Species At Risk

Spotted Turtle

(Clemmys guttata)


Spotted Turtle


The Spotted Turtle is one of Ontario’s smallest turtles with a shell that is rarely more than 13 centimetres long. It is easily recognized by its smooth black shell, which is spattered with bright yellow-orange spots. The head and limbs are also black with yellow-orange markings. These turtles eat aquatic insects, crustaceans and worms.


In Canada, the Spotted Turtle is found primarily in Ontario along the north shore of Lake Erie, in the Georgian Bay area and in scattered locations throughout southern and eastern Ontario. Over the last 30 to 40 years, Spotted Turtles have declined significantly and are no longer found at several sites in southern Ontario.

It is difficult to estimate the Ontario population size, but recent data suggests there are approximately 2000 individual Spotted Turtles spread throughout several small, scattered populations. Of the handful of known populations, only a few are large enough to ensure long-term survival.


The Spotted Turtle is semi-aquatic and prefers ponds, marshes, bogs and even ditches with slow-moving, unpolluted water and an abundant supply of aquatic vegetation. They are found in different types of wetlands throughout the province, depending on the types of habitats that are available. Females dig their nests in sunny locations where there is not a lot of woody vegetation. This species usually hibernates in wetlands or seasonally wet areas associated with structures including overhanging banks, hummocks, tree roots, or aquatic animal burrows.


The most significant threats are habitat destruction and illegal collection for the pet trade. Activities that alter the water table during the winter, such as digging a ditch along a road, can wipe out an entire population. Nest predation, pollution, and road mortality have also contributed to its decline. Since this turtle is slow to reach sexual maturity (up to 15 years) and suffers high egg and juvenile mortality, population recovery may be slow.


The Spotted Turtle is protected under Ontario’s Endangered Species Act and the federal Species at Risk Act. This species has also been designated as a Specially Protected Reptile under the Ontario Fish and Wildlife Conservation Act.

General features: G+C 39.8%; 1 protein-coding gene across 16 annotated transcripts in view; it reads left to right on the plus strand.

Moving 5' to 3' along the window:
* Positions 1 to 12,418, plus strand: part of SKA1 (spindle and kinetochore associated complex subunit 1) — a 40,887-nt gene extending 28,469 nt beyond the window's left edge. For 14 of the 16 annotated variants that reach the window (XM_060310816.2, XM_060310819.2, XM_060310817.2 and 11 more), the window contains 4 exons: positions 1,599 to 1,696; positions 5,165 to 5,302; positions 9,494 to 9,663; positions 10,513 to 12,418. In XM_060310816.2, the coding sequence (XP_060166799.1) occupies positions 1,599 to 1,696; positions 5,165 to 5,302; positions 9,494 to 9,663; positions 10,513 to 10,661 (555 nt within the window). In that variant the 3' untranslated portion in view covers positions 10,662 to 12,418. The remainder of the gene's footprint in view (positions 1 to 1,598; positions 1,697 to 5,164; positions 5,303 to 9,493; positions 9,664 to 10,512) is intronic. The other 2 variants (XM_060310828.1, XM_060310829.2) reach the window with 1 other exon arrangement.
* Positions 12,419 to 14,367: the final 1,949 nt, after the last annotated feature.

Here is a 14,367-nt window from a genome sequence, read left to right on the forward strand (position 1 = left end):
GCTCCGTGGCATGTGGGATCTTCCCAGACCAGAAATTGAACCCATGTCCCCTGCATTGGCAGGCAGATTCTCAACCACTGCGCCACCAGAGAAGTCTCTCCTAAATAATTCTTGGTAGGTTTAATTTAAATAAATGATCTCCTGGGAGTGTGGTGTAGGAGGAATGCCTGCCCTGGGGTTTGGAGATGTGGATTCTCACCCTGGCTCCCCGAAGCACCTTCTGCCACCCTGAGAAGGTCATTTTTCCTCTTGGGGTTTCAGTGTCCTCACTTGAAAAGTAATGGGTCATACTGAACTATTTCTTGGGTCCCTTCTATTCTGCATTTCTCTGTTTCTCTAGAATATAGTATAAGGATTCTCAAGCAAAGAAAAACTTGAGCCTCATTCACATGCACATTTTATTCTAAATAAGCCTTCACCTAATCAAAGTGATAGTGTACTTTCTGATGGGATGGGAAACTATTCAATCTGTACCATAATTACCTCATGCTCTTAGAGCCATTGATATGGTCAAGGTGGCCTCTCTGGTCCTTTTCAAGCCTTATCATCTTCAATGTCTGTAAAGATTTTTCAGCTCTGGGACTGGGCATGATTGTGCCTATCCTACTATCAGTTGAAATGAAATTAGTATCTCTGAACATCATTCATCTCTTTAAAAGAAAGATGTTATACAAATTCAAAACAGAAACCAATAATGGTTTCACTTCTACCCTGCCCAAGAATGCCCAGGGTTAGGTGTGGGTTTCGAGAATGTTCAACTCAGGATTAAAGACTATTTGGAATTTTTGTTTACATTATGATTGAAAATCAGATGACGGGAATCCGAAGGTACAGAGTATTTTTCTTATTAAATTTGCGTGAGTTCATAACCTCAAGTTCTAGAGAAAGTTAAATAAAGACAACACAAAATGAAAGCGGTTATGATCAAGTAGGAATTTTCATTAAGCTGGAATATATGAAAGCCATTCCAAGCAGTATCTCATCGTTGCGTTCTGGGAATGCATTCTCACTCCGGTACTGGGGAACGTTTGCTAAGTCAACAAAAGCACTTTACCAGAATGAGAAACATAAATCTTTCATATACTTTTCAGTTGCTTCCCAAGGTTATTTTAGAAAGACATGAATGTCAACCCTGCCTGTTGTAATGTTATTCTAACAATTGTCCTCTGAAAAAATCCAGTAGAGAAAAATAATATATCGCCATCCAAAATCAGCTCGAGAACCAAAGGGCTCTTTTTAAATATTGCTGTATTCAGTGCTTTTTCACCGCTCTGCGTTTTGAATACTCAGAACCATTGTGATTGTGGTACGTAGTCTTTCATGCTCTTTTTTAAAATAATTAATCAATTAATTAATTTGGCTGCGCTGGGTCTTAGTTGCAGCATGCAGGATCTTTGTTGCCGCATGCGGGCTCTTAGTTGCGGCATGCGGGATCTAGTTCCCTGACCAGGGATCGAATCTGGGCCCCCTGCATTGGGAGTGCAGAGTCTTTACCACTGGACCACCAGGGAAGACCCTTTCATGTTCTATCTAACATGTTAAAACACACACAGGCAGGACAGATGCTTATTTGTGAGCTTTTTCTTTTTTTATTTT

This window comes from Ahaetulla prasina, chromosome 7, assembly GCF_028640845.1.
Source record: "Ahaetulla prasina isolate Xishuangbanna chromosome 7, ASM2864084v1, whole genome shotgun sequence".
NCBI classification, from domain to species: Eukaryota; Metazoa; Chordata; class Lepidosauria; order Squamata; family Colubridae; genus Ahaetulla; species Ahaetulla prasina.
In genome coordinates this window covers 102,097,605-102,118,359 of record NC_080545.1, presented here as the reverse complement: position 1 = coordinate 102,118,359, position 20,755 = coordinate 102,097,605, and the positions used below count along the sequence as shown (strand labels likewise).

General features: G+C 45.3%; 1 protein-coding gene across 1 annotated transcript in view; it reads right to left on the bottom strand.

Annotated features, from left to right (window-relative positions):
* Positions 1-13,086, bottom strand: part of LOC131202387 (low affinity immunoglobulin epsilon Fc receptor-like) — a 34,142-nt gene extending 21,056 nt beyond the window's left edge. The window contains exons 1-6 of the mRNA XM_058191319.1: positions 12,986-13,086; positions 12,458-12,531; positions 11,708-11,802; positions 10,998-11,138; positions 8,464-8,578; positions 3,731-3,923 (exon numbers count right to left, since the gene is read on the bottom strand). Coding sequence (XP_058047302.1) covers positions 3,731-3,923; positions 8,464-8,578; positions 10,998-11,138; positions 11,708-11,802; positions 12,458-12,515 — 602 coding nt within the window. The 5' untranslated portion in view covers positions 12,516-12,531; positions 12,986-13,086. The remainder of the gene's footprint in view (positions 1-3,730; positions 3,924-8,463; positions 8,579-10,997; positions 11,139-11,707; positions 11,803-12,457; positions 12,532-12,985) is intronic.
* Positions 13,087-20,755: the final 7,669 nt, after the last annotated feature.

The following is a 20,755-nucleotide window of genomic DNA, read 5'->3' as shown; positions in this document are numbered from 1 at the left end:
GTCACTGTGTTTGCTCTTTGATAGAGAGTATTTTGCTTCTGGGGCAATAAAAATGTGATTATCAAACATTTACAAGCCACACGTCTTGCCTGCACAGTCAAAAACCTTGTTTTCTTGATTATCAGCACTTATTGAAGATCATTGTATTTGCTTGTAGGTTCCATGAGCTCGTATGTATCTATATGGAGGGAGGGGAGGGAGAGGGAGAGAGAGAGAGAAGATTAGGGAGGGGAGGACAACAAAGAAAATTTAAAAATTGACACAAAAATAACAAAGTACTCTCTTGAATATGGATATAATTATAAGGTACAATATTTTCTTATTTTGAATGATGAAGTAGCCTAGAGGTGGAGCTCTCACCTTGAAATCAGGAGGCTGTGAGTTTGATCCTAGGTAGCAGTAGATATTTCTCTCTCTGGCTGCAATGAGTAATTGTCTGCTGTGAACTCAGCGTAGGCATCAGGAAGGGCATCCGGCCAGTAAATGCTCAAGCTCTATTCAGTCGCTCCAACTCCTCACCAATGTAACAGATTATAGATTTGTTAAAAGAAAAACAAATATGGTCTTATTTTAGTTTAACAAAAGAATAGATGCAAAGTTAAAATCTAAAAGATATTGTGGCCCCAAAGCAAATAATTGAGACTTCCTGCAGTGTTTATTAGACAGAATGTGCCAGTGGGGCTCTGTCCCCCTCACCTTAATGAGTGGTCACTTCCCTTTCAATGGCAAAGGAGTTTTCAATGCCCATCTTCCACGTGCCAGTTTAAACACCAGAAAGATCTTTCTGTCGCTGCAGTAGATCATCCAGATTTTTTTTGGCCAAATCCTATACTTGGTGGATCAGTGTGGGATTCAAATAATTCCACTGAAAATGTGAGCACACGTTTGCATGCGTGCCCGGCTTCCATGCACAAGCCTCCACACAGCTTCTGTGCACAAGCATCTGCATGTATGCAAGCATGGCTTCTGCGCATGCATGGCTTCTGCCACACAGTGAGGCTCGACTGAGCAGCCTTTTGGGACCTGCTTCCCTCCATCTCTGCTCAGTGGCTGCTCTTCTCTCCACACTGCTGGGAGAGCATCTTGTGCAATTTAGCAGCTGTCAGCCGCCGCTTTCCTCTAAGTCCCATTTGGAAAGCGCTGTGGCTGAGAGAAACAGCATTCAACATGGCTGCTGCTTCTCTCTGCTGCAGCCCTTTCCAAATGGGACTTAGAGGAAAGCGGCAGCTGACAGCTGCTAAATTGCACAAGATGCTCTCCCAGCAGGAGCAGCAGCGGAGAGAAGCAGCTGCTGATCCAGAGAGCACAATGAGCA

What You Can Do to Help the Spotted Turtle

  • The Ministry of Natural Resources tracks species at risk such as the Spotted Turtle. The Ontario Reptile and Amphibian Atlas collects observations of all Ontario reptiles and amphibians. Submit your observations to either of these databases at nhic.mnr.gov.on.ca/species/species_report.cfm and www.ontarionature.org/atlas. Photographs are important to help confirm the identification of species and are always helpful.
  • The Spotted Turtle is a common target of the illegal pet and food trade. Never buy turtles that have been caught in the wild and never buy a native species of any kind that’s being sold as a pet.
  • Report any illegal activity related to plants and wildlife to 1-877-TIPS-MNR (847-7667).
  • As with all wildlife, don't disturb nests, young or adults. Be respectful and observe from a distance.
  • Every year turtles must cross busy roads to get to their nesting sites. Watch for turtles on the roads, especially between May and October. Some municipalities post road signs in areas where turtles are common
  • Private land owners have an important role to play in the recovery of the Spotted Turtle. Spotted Turtles can return to use the same nesting and hibernation sites over several years. These areas can be crucial for survival of the local population. If you find a Spotted Turtle or nest on your property, you may be eligible for stewardship programs that support the protection and recovery of species at risk and their habitats.
  • Volunteer with your local nature club or provincial park to participate in surveys or stewardship work focused on species at risk.
  • Visit the Ontario Nature Ontario Reptile and Amphibian Atlas (www.ontarionature.org/atlas) or Toronto Zoo Adopt-a-Pond website (www.torontozoo.com/Adoptapond) to learn more about Ontario’s rare turtles, their habitat and related conservation initiatives.

Did you know?

The Spotted Turtle is relatively social. It congregates to breed in the spring and also often hibernates in groups. Females even nest together in some sites.

Did you know?

Spotted Turtles often emerge from hibernation when there is still partial ice cover.

Did you know?

Most female and male turtles look a little bit different. In the case of Spotted Turtles, females have bright orange eyes and chins whereas males’ are dark brown or black.

The Endangered Species Act

Contact your local ministry office

Often the best source of local information on species at risk is your nearest ministry office. Call with your questions or concerns.